Wednesday, 27 July, 2022 UTC


Whether you started with the old on_____ property or addEventListener, you know that events drive user experiences in modern JavaScript. If you’ve worked with events, you know that preventDefault() and stopPropagation() are frequently used to handle events. One thing you probably didn’t know: there’s a defaultPrevented proptery on events!
Consider the following block of code:
// Specific to a link
const link = document.querySelector('#my-link');
link.addEventListener('click', e => e.preventDefault());

// A larger document scope
document.addEventListener('click', documentClickHandler);
function documentClickHandler(event) {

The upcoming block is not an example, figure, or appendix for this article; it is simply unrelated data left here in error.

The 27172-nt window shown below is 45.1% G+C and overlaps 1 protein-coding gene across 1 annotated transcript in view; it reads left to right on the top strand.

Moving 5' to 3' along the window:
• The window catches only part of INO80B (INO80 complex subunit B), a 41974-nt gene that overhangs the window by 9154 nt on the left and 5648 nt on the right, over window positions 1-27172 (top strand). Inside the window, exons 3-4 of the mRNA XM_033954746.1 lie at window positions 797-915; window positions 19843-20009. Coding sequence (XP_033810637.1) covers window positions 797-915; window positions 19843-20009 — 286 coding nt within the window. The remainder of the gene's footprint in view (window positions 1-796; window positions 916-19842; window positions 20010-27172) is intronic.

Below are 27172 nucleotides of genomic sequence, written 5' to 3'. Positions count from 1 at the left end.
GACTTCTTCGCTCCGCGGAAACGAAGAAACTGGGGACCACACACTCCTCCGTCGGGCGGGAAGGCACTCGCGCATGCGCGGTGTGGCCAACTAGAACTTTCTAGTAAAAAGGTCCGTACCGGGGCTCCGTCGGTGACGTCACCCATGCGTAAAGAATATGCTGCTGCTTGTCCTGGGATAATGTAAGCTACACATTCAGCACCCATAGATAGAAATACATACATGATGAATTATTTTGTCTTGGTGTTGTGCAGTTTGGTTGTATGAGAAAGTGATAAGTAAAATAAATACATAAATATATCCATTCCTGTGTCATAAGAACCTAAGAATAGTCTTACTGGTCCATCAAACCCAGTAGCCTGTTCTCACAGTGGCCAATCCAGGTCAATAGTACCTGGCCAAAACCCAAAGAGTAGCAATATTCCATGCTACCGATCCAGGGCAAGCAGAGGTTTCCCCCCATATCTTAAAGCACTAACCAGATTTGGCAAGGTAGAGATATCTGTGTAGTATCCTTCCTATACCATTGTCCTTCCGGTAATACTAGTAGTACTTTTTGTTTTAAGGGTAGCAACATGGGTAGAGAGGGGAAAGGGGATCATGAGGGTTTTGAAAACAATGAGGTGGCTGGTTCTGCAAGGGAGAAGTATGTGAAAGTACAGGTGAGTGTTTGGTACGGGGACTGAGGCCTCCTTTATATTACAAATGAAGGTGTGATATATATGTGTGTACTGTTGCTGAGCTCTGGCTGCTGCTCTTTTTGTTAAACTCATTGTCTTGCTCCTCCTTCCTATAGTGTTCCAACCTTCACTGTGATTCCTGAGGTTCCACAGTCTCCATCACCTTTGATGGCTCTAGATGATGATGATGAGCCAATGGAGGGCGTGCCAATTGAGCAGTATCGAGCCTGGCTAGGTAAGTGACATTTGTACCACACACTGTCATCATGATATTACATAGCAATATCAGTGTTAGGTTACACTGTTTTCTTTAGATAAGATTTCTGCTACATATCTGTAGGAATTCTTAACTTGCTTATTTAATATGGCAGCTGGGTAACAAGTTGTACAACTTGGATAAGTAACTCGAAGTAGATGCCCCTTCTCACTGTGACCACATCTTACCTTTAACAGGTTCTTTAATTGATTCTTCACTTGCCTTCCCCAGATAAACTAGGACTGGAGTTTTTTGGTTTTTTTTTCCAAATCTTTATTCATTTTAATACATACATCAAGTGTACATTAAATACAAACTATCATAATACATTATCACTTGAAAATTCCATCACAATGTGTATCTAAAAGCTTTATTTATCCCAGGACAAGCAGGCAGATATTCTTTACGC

if (event.defaultPrevented) {// Using the property
        // Do one thing if the click has been handled
    else {
        // Otherwise do something fresh
When preventDefault is called on a given event, the defaultPrevented property gets toggled to true. Due to event propagation, the event bubbles upward with this defaultPrevented value.
I’ve been handling events for two decades and didn’t know this property existed until now. What’s great about defaultPrevented is that it stays with the event without needing to track track it globally!
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